The two biggest players in the U.S. cigarette market, Altria (NYSE:MO) and Reynolds American (NYSE:RAI), are clashing over a steadily shrinking market. Altria controls around half of that market, while Reynolds will control roughly 34% after its $27.4 billion merger with Lorillard (NYSE:LO) closes next year.

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Altria's iconic Marlboro brand. Source: Wikimedia Commons

The number of adult smokers in the U.S. has declined from 42% in 1965 to 18% in 2012, according to the Surgeon General's Report on Smoking and Health. To compensate for that decline, Altria and Reynolds slashed jobs, raised cigarette prices, and expanded into other product categories like snuff and e-cigarettes. Altria also sells wine and cigars, while Reynolds sells nicotine gum.

E-cigarettes are the most closely watched alternative product category at both companies. That market was worth around $1.7 billion in 2013, but climbed to roughly $2.5 billion by late August, according to Wells Fargo analyst Bonnie Herzog. Will this new "vaping" craze last, and will it be enough to offset losses in traditional cigarettes?

The business of vaping
Reynolds' Vuse e-cigarettes control less than 3% of the U.S. market. That's why investors were surprised when Lorillard spun off and sold Blu eCigs, which accounted for 30% of the U.S. market last quarter, to rival Imperial Tobacco Group in July.

The U.S. market share for Altria's MarkTen e-cigarettes is unclear, although the company claims that it ranks among the "top three" vapor brands in the western half of the country, with a 48% market share in Arizona. Altria intends to complete the national expansion of the MarkTen brand in the fourth quarter, which should give investors a clearer perspective on its national growth by next year. Altria also recently acquired Green Smoke's "premium" e-cigarette business in February for $110 million. As a result of that aggressive expansion, Altria could control 15% of the U.S. e-cigarettes market by 2021, according to Trefis.

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Altria's MarkTen e-cigs. Source: Altria

Why could the e-cigarette market fail?
The problem is that the growth of the e-cigarette market isn't guaranteed. Much of the market's earlier growth was fueled by the lack of regulations and excise taxes on e-cigarettes.

The FDA currently states that e-cigarettes "have not been fully studied," so the risks and smoking cessation benefits are unclear. The WHO has already called for tighter regulation of the industry and bans on indoor use, advertising, and sales to minors. Although e-cigarettes lack cancer-causing tar, nicotine (which is vaporized in e-cigarettes) has been implicated in causing heart disease and high blood pressure. Partial public vaping bans have already been passed in New York, Chicago, and Los Angeles.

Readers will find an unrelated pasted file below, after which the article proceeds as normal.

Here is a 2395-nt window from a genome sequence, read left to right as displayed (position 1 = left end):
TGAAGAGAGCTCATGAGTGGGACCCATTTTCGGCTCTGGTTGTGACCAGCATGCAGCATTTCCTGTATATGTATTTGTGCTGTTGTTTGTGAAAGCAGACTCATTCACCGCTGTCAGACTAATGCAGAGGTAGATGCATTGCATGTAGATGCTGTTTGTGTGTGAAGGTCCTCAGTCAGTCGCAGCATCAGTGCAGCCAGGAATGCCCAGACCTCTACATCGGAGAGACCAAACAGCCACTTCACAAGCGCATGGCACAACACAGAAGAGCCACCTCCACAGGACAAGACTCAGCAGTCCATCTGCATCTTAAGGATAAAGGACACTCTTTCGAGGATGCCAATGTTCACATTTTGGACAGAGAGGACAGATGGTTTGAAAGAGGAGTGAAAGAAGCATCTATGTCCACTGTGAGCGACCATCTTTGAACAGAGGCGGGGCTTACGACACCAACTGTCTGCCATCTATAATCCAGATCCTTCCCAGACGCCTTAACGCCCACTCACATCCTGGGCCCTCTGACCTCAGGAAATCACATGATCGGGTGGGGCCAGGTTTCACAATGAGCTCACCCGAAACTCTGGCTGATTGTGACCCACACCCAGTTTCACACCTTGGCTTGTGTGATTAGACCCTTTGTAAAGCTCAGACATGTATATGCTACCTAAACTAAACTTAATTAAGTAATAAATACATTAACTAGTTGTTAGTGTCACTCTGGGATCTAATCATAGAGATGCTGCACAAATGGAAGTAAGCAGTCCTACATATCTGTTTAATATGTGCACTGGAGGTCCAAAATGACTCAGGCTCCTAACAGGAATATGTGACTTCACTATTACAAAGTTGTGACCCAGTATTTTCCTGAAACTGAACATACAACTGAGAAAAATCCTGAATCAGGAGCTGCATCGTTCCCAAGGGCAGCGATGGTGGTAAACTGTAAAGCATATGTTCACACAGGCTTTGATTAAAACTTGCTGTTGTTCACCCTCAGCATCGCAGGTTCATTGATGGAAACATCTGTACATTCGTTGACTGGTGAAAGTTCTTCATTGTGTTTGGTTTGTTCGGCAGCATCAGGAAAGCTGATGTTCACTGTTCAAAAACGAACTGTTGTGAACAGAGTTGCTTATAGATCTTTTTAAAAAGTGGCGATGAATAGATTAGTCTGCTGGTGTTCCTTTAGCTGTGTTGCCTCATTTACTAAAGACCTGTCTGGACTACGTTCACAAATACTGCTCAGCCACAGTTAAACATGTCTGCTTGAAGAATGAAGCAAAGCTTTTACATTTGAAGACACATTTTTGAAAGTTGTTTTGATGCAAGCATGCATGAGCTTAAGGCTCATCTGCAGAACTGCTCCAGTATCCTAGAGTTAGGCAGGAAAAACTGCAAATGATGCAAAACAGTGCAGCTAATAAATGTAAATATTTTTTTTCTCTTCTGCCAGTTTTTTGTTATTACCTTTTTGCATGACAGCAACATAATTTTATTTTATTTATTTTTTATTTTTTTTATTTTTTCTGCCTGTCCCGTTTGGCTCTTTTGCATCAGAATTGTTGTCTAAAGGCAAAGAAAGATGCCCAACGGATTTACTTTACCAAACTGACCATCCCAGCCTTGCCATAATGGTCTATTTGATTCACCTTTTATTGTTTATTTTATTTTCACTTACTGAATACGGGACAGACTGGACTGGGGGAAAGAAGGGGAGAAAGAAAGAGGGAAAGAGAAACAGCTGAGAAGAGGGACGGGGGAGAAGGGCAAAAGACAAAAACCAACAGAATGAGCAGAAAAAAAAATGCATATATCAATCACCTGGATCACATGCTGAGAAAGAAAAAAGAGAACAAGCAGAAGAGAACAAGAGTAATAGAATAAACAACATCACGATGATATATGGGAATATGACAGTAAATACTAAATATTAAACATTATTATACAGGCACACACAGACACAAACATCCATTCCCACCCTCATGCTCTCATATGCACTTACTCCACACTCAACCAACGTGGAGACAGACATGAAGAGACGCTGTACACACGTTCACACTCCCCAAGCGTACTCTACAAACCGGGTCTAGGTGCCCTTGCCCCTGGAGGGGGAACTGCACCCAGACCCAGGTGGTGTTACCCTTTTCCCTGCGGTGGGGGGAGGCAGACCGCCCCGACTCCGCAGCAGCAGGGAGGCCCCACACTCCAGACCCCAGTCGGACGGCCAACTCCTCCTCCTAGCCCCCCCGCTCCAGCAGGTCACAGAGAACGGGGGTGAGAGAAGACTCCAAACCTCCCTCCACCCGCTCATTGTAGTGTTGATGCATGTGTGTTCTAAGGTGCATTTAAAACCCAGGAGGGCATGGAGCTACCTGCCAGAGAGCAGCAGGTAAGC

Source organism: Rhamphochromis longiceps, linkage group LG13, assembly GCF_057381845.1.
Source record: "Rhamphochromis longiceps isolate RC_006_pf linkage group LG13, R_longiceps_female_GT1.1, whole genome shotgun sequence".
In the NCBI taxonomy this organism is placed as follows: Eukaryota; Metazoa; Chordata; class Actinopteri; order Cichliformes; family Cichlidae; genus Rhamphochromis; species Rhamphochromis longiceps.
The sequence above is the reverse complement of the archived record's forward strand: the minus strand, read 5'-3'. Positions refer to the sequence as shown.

Refillable vaporizers which offer over five times the liquid and battery power of Altria and Reynolds' "cigalike" products are now gaining market share via "vape shops" across America. This is highly disruptive, since Altria and Reynolds have been rolling out their e-cigarettes in convenience stores, which still account for around seven out of 10 cigarettes sold. As a result of that shift and "free trial" products from Altria and Reynolds, Lorillard reported that its e-cig sales in the first nine months of 2014 fell 29% year over year to $126 million. That decline, along with possible antitrust issues from merging with Reynolds, likely convinced Lorillard to sell Blu.

Excise taxes could also make e-cigarettes more expensive than traditional smoking cessation products like nicotine gum and patches. Minnesota and North Carolina have already imposed excise taxes on e-cigarettes. Minnesota taxes both e-cigarettes and "e-juice" at 95% of their wholesale cost. North Carolina imposes a tax of $0.05 per fluid millimeter of the liquid, which is significantly lower than its tax of $0.45 per pack of traditional cigarettes.

Which is the better stock?
Altria and Reynolds American's stocks have both rallied nearly 30% since the beginning of the year. But when we look closer at several key figures, we see that Reynolds could be a better bet at current prices.

 

Forward P/E

YOY rev. growth (mrq)

YOY EPS growth (mrq)

Cigarette sales growth

Forward annual dividend yield

Altria

17.8

(0.1%)

0.1%

0.2%

4.2%

Reynolds American

17.5

4.9%

2.2%

(2.9%)

4.1%

Advantage

Reynolds

Reynolds

Reynolds

Altria

Altria

Source: Yahoo! Finance, Nov.10, and company quarterly reports

Reynolds' core cigarette business looks wobbly compared to Altria's, but that weakness should be negated by acquiring Lorillard, which reported 1.6% sales growth in cigarettes last quarter. Moreover, the megamerger is expected to achieve cost savings of around $800 million on a run rate basis, which should eventually boost its bottom line.

The road ahead
When it comes to tobacco stocks, investors should mainly focus on earnings and dividend growth. In my opinion, e-cigarettes are an interesting way to diversify away from the traditional cigarette market, but their long-term growth potential is hardly guaranteed. Instead, investors should see if cigarette price hikes can keep offsetting slowing unit sales, and how other noncigarette products -- like snuff, wine, and nicotine gum -- are selling instead.

 

Leo Sun owns shares of Altria Group. The Motley Fool has no position in any of the stocks mentioned. Try any of our Foolish newsletter services free for 30 days. We Fools may not all hold the same opinions, but we all believe that considering a diverse range of insights makes us better investors. The Motley Fool has a disclosure policy.